This week we visited namesake places of two famous Frenchmen, Jacques Cousteau and Napoleon Bonaparte. More on Boney soon; this post is about two days snorkeling in the Cousteau Marine Reserve, surrounding Pigeon Island on the west coast of Guadeloupe. This reef is not the massive, purely coral structure you see in the Bahamas or the Great Barrier Reef. Instead, like many parts of the eastern Caribbean, it features coral heads growing on large rock formations. Still, the coral and sponges were impressive, and – here’s the really good news – alive and healthy looking. There were mature fish and large schools. In fact, we accounted for just about every species in the abbreviated guide I carry in my dive bag.
I don’t want to get ahead of myself. For the last twenty years I have grown increasingly depressed by the obvious decline of coral reefs in the Caribbean, the Bahamas, the Cayman Islands, even the Indian Ocean. “Wait,” I hear people say, “you need to dive in (Belize, Bonaire, fill in the blank). It’s the best!” Unfortunately, while it may be true that location A is better than location B, most people simply have not been scuba diving long enough to see the problem evolve. They assume that the reefs they visit are healthy because they are beautiful, and who can blame them? Diving in clear, tropical waters is a stunning experience. However, most reefs are not what they were in the recent past. I began diving 35 years ago, and I was fortunate to see many of these places in their prime. My father began diving in the Caribbean in the late 1950s, and he states it even more emphatically: the decline of coral reefs – characterized by bleaching, algae blooms, the loss of mature fish stocks, and overall the collapse of the reef ecosystem – is not something that is starting to happen. It is a thoroughly advanced trend.
Thus I was overjoyed to snorkel the Cousteau Reserve, especially after finding nothing but dead coral and green algae in Barbuda and Antigua, just to the north. Why the difference? Aside from the obvious, like the park’s ban on fishing, I don’t know. Can the success at Pigeon Island be replicated? I cling to this hope. After all, I grew up enamored by the Cousteaus’ documentaries on public television. Realistically, however, the solution depends on the nature of the problem. Is coral reef decline the result of global warming and ocean acidification? Nitrate-rich fertilizers and septic waste? Other chemical pollutants? How much does overfishing contribute? What about the impact of divers, boaters, and others who visit the reefs? The scientific literature points to multiple causes, and the mechanisms are complex, with multiple feedback loops. After all, a reef is neither flora nor fauna, but a complex ecosystem.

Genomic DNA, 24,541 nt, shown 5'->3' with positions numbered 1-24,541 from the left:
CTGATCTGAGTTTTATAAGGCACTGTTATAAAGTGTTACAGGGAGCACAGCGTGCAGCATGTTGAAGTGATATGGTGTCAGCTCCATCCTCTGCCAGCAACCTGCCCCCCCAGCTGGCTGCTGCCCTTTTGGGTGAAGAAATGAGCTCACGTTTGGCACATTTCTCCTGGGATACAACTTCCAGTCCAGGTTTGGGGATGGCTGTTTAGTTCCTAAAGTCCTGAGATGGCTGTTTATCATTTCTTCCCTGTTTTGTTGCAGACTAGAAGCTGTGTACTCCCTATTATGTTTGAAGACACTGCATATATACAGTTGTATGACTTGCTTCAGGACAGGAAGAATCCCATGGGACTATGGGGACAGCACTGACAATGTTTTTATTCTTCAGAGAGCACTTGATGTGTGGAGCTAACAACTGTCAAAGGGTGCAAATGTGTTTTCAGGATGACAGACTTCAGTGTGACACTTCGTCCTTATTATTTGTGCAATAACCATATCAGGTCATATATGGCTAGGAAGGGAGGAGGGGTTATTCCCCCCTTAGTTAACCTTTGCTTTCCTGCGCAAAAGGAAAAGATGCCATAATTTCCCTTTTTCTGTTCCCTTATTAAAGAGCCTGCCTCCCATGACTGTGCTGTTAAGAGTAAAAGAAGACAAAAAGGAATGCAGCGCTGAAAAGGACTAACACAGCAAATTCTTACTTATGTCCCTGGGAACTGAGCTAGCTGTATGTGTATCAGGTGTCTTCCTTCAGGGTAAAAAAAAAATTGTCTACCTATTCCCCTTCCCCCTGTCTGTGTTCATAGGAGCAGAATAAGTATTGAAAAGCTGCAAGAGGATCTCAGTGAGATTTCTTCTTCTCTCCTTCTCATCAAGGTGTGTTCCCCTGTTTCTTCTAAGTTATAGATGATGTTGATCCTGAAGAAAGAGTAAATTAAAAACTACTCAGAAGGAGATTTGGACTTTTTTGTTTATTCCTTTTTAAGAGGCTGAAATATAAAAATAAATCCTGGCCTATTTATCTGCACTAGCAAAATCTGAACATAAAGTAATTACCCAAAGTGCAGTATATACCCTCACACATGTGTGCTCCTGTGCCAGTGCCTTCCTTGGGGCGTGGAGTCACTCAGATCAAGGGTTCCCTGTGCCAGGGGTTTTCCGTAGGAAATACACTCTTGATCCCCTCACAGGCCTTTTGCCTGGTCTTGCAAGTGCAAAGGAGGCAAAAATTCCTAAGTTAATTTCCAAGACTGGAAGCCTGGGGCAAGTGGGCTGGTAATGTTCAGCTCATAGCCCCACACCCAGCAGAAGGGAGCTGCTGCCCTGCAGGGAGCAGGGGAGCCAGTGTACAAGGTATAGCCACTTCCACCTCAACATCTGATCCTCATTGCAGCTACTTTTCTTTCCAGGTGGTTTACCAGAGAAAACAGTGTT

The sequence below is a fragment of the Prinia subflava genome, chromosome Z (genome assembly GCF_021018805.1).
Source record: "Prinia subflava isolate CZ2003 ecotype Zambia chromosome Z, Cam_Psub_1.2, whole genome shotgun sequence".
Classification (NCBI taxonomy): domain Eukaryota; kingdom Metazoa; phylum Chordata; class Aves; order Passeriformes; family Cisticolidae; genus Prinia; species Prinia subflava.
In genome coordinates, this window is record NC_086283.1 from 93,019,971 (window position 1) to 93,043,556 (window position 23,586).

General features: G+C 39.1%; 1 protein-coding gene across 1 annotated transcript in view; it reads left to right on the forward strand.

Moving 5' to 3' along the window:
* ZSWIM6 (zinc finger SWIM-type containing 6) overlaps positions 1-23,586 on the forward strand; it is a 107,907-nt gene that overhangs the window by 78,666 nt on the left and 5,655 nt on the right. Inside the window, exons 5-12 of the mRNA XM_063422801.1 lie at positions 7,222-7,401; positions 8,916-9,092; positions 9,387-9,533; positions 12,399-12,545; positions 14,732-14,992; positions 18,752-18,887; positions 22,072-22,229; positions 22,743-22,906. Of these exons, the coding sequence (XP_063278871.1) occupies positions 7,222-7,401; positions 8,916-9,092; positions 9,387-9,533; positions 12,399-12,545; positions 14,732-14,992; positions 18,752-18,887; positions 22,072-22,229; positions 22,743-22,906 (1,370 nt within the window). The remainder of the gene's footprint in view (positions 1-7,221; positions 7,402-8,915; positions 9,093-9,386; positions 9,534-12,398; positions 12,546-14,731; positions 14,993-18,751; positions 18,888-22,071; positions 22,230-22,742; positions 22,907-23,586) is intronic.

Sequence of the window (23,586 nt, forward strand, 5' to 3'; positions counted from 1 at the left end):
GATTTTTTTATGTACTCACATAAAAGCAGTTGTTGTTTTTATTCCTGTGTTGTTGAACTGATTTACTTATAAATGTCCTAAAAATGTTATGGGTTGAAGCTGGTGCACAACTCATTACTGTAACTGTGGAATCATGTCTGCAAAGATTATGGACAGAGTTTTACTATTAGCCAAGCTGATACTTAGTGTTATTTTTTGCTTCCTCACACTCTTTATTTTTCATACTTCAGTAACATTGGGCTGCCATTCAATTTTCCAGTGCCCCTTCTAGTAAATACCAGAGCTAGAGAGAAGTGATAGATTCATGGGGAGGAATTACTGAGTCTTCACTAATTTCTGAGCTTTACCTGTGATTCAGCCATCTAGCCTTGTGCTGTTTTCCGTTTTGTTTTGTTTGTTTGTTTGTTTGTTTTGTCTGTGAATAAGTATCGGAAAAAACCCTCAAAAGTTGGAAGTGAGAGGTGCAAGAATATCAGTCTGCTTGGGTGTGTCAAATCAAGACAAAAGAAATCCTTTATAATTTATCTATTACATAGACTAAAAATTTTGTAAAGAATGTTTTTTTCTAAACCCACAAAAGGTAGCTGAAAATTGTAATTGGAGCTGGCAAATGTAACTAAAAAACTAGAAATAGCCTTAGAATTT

On Strider we’re trying to do more than complain. We are careful to avoid damaging coral and grasses with our anchor. We use our holding tanks and discharge miles from shore. And we are collecting water samples at each stop during our cruise, looking for trends in water temperature, salinity, PH, and nitrate levels. I can’t promise we’ll make any scientific breakthroughs, but at least we can learn as we sail. Meanwhile, I’ll leave you with two confessions. First: as a boy I used to know (and sing) all the lyrics to John Denver’s “Calypso.” You can laugh, but if you click on the link it will brighten your day. My second confession: I admit to taking Owen and Megan to the Cousteau Reserve, and other such reefs, partly as a hedge against the real possibility that they will not have the opportunity as adults. That may be cynical, but I am grateful my parents did it for me.
Sunset from Pigeon Island. Moments later we saw the green flash (but the camera didn’t).